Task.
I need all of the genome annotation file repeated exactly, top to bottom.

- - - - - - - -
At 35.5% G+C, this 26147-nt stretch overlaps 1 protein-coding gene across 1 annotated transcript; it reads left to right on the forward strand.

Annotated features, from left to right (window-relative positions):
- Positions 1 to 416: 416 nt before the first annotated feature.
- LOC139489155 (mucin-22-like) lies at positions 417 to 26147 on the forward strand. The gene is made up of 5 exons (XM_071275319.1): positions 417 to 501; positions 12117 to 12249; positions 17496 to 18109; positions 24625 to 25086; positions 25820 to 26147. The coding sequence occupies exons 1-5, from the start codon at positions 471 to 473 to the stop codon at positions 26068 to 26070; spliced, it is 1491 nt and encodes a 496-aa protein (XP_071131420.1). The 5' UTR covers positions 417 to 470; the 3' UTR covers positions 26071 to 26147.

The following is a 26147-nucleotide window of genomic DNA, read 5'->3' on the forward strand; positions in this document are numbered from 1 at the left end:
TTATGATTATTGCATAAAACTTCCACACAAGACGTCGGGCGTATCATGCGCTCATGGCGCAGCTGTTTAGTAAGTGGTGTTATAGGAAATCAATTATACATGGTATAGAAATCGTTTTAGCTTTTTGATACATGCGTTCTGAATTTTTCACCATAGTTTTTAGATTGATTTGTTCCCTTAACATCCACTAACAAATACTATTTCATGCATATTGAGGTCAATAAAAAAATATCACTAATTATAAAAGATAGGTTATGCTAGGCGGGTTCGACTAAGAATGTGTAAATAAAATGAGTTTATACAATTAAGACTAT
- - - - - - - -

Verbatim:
At 35.5% G+C, this 26147-nt stretch overlaps 1 protein-coding gene across 1 annotated transcript; it reads left to right on the forward strand.

Annotated features, from left to right (window-relative positions):
- Positions 1 to 416: 416 nt before the first annotated feature.
- LOC139489155 (mucin-22-like) lies at positions 417 to 26147 on the forward strand. The gene is made up of 5 exons (XM_071275319.1): positions 417 to 501; positions 12117 to 12249; positions 17496 to 18109; positions 24625 to 25086; positions 25820 to 26147. The coding sequence occupies exons 1-5, from the start codon at positions 471 to 473 to the stop codon at positions 26068 to 26070; spliced, it is 1491 nt and encodes a 496-aa protein (XP_071131420.1). The 5' UTR covers positions 417 to 470; the 3' UTR covers positions 26071 to 26147.

The following is a 26147-nucleotide window of genomic DNA, read 5'->3' on the forward strand; positions in this document are numbered from 1 at the left end:
TTATGATTATTGCATAAAACTTCCACACAAGACGTCGGGCGTATCATGCGCTCATGGCGCAGCTGTTTAGTAAGTGGTGTTATAGGAAATCAATTATACATGGTATAGAAATCGTTTTAGCTTTTTGATACATGCGTTCTGAATTTTTCACCATAGTTTTTAGATTGATTTGTTCCCTTAACATCCACTAACAAATACTATTTCATGCATATTGAGGTCAATAAAAAAATATCACTAATTATAAAAGATAGGTTATGCTAGGCGGGTTCGACTAAGAATGTGTAAATAAAATGAGTTTATACAATTAAGACTAT